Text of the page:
The Capital Regional District’s Langford-based fire dispatch could be dissolved by the end of the year, replaced by a larger dispatcher in Saanich or Surrey. (Black Press Media file photo)

The Capital Regional District’s Langford-based fire dispatch could be dissolved by the end of the year, replaced by a larger dispatcher in Saanich or Surrey. (Black Press Media file photo)

Langford-based CRD Fire Dispatch could see its last call this year

$1 million in mandatory upgrades too expensive for local municipalities, says Langford mayor

Langford’s 32 years of emergency fire dispatching could be on its way out when the contract expires at the end of the year.

Standards have changed since the contract was signed, and if the CRD Fire Dispatch were to upgrade, it could cost as much as $1 million.

That’s probably too much to shoulder for the small municipalities who use the service, said Langford Mayor Stew Young.

He said the decision is still in camera with the Capital Regional District committee, adding it’s likely Langford will join Colwood and View Royal, who have used Surrey Fire Regional Dispatch since 2016. The other option would be the facility in Saanich, run by private contractor E-Comm 9-1-1.

CRD Fire Dispatch operates out of Langford’s main fire hall and serves Langford, Highlands, Metchosin, Sooke, the Juan de Fuca Electoral Area, and the southern Gulf Islands including Salt Spring Island. It offers what’s called Emergency 911, but the new requirement is Next Generation 911.

The CRD manages the contract on behalf of the municipalities.

Langford, View Royal and Colwood have mutual aid agreements and the municipalities have worked well together while on separate back-end systems, but Young expects dispatching from the same place could make those joint responses even more efficient.

Colwood and View Royal previously used the Langford-based dispatch service, but left for Saanich in 2012 and subsequently transferred to Surrey, where the cost was approximately half of what Saanich was charging.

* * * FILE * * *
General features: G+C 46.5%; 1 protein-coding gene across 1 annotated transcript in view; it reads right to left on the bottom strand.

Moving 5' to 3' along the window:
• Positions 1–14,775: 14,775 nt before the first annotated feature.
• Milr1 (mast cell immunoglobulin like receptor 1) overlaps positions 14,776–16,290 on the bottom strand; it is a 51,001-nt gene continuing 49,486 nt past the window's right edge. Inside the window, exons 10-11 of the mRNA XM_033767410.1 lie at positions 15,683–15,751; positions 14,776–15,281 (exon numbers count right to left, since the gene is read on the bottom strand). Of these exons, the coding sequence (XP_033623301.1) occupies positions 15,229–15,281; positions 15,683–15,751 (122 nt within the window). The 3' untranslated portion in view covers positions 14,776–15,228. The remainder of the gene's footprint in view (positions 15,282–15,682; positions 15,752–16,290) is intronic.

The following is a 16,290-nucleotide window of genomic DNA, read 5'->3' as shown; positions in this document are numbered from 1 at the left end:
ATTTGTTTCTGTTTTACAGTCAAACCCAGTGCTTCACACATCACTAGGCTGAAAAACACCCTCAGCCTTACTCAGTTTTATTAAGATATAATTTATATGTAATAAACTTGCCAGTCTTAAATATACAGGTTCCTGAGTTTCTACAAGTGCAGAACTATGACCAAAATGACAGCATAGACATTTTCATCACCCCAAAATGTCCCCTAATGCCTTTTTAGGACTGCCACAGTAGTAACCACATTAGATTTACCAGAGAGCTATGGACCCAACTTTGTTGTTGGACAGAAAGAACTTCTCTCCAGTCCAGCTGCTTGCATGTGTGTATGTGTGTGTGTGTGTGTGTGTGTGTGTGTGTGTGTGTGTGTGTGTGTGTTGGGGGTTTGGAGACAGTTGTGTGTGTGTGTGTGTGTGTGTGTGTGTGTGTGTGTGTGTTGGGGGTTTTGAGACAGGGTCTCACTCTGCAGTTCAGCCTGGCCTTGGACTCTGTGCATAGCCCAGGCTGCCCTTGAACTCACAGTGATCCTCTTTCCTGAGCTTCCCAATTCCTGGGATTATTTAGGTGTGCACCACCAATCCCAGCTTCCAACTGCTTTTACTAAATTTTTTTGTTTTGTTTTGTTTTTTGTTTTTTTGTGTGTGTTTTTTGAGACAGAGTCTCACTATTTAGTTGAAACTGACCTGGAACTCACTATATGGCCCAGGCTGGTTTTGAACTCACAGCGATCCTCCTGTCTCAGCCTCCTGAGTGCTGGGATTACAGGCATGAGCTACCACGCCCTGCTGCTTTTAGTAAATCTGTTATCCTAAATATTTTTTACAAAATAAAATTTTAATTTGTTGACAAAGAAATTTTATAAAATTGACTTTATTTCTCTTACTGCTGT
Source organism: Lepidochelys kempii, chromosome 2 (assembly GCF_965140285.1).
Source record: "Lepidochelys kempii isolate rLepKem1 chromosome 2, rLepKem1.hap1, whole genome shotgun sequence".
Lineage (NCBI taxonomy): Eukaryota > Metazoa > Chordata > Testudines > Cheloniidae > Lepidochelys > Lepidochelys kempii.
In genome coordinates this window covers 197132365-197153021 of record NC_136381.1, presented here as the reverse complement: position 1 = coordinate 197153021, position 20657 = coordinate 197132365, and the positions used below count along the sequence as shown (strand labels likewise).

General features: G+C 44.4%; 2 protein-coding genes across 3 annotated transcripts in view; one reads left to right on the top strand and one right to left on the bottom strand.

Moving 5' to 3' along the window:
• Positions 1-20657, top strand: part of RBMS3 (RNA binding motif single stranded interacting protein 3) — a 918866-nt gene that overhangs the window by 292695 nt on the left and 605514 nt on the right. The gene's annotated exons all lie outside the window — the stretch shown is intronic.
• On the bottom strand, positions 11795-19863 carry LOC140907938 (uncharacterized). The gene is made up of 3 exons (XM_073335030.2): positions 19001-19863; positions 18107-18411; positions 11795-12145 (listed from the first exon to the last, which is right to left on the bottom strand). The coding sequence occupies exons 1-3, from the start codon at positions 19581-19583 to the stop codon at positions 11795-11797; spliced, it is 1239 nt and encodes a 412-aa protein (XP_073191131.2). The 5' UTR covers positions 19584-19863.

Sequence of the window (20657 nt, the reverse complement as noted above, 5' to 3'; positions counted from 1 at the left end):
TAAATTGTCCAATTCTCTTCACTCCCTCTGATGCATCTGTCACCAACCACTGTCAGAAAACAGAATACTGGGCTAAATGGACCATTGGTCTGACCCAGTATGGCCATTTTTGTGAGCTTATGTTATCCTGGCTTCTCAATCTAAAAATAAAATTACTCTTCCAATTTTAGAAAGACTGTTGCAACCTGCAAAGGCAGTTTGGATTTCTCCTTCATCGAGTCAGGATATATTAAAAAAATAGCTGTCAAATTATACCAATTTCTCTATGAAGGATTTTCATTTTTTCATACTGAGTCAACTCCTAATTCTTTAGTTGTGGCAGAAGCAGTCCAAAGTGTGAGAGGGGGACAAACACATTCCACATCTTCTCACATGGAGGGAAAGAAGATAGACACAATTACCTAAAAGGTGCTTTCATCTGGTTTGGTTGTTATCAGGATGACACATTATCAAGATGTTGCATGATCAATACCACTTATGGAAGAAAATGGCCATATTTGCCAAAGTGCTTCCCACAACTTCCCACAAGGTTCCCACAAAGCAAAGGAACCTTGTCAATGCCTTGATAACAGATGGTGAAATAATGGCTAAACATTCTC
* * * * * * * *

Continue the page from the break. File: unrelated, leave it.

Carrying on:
The CRD will issue a call for proposals on behalf of the communities it manages fire dispatch for and expects to get proposals from E-Comm and Surrey.

Initially, when some municipalities moved their dispatching off the Island, there was some nervousness that call operators wouldn’t know where to send emergency services, but Colwood’s Fire Chief John Cassidy said they’ve had a great experience, and after the first few months of technology upgrades, the system works well.

Technology has changed so much in the last 30 years, emergency call operators see a lot of location data when a person calls 911, so it’s not hard to narrow down where the emergency is, even for someone unfamiliar with the neighbourhood.

In the old days, small towns could operate more casually – “There’s smoke at Neil’s chicken coop” – but now especially with mutual aid agreements, a Colwood firefighter won’t be familiar enough with Langford to go to the right chicken coop. So the hard addresses are needed whether a dispatcher is answering from Langford, Surrey or even Kamloops, Cassidy said.

As for the other two emergency options when calling 911, E-Comm operators answer all 911 calls in the province and then direct to the appropriate dispatcher. All ambulance calls are handled by B.C. Emergency Health Services’ in-house staff, who are trained in emergency medical response, in Victoria, Vancouver and Kamloops.

All the Greater Victoria police departments are routed through E-Comm’s Saanich office.


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